TEL AVIV – President Donald Trump’s “historic” recognition of Jerusalem as Israel’s capital “makes peace possible,” Prime Minister Benjamin Netanyahu said on Monday.
“President Trump’s announcement was so historic and so important for peace,” Netanyahu said at a joint press conference in Paris with French President Emmanuel Macron.
“Jerusalem has never been the capital of any other people. I think the sooner the Palestinians come to grips with this reality, the sooner we’ll move towards peace,” the prime minister said.
“There is an effort, continually in UN forums, UNESCO and elsewhere to deny the millennial connection of the Jewish people to Jerusalem. It’s absurd. You can read it in a very fine book, it’s called the Bible. You can read it after the Bible,” he added. “You can hear it in the history of Jewish communities throughout our diaspora, ‘Next year in Jerusalem, next year in Jerusalem.'”
Netanyahu also thanked Macron for condemning the uptick in violence since Trump’s announcement.
“You are indeed a friend. I welcome the condemnations that you just expressed against the terror attacks against Israel and Israelis. They’re always inexcusable,” he said.
Meanwhile, the EU’s diplomatic chief Federica Mogherini said during a joint press conference with Netanyahu that “the only realistic solution to the conflict between Israel and Palestine is based on two states with Jerusalem as the capital of both.”
She condemned “all attacks on Jews everywhere in the world.”
“Let me condemn in the strongest possible way all attacks on Jews everywhere in the world, including in Europe, and on Israel and on Israeli citizens,” Mogherini said.
Netanyahu is on a two-day trip to Paris and Brussels where he will meet with 28 European foreign ministers. Ahead of his journey, the Israeli leader slammed his European counterparts for their “hypocrisy” following Trump’s announcement.
“I ascribe great importance to Europe. While I respect Europe, I am not prepared to accept a double standard from it,” he said. “I hear voices from there condemning President Trump’s historic statement but I have not heard condemnations of the rockets fired at Israel or the terrible incitement against it.”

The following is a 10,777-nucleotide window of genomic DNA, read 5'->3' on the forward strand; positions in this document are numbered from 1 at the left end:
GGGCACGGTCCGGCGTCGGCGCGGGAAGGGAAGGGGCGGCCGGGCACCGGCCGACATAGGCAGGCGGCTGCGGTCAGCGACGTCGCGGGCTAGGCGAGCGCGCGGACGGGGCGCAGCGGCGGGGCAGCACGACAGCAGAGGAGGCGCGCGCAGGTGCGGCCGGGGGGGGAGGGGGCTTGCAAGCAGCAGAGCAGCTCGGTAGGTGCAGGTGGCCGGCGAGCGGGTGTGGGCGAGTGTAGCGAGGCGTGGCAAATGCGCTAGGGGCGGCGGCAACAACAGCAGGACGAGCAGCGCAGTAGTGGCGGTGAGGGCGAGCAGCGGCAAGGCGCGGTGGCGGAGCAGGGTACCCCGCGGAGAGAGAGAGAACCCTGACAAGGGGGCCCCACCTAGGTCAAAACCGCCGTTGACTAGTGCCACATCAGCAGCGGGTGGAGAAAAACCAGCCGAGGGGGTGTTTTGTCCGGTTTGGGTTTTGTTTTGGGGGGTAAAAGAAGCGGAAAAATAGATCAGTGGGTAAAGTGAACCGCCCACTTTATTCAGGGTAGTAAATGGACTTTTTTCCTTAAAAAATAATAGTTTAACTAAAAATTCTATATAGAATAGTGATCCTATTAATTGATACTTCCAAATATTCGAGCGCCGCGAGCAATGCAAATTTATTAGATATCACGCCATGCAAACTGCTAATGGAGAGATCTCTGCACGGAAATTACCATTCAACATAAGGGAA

“I am not prepared to accept this hypocrisy, and as usual at this important forum, I will present Israel’s truth without fear and with head held high,” Netanyahu added.
Violence has erupted in the region and the Muslim world since Trump’s announcement. Terror group Hamas said Trump’s move was a “declaration of war” and called for an Intifada. On Friday, a barrage of rockets was launched into Israel from the Gaza Strip, most of which were intercepted by the Iron Dome missile defense system. One of the rockets was later found in a kindergarten’s yard in the southern town of Sderot, but caused no injuries.
Israeli airstrikes took out two Hamas terrorists.
On Sunday morning, a Palestinian terrorist stabbed a security guard in Jerusalem’s Central Bus Station, critically wounding him.
Macron had expressed France’s “disapproval” of Trump’s Jerusalem move, while his foreign minister said the move effectively “excluded” the U.S. from the peace process. Macron was also reported to have been in talks with Turkish President Recep Tayyip Erdogan on how to counter the move.
Mogherini said Trump’s announcement had “the potential to send us backwards to even darker times than the ones we are already living in.”
However, some countries expressed support for the move. Czech President Milos Zeman on Saturday blasted European countries as “cowards” in their response to Trump’s declaration, and further accused the Palestinian leadership of being a terrorist movement.
“The European Union, cowards, are doing all they can so a pro-Palestinian terrorist movement can have supremacy over a pro-Israeli movement,” said Zeman. Last week, Zeman said he was in favor of moving his country’s embassy from Tel Aviv to Jerusalem.
Hungary on Thursday also refused to be included in a joint European statement condemning Trump’s move.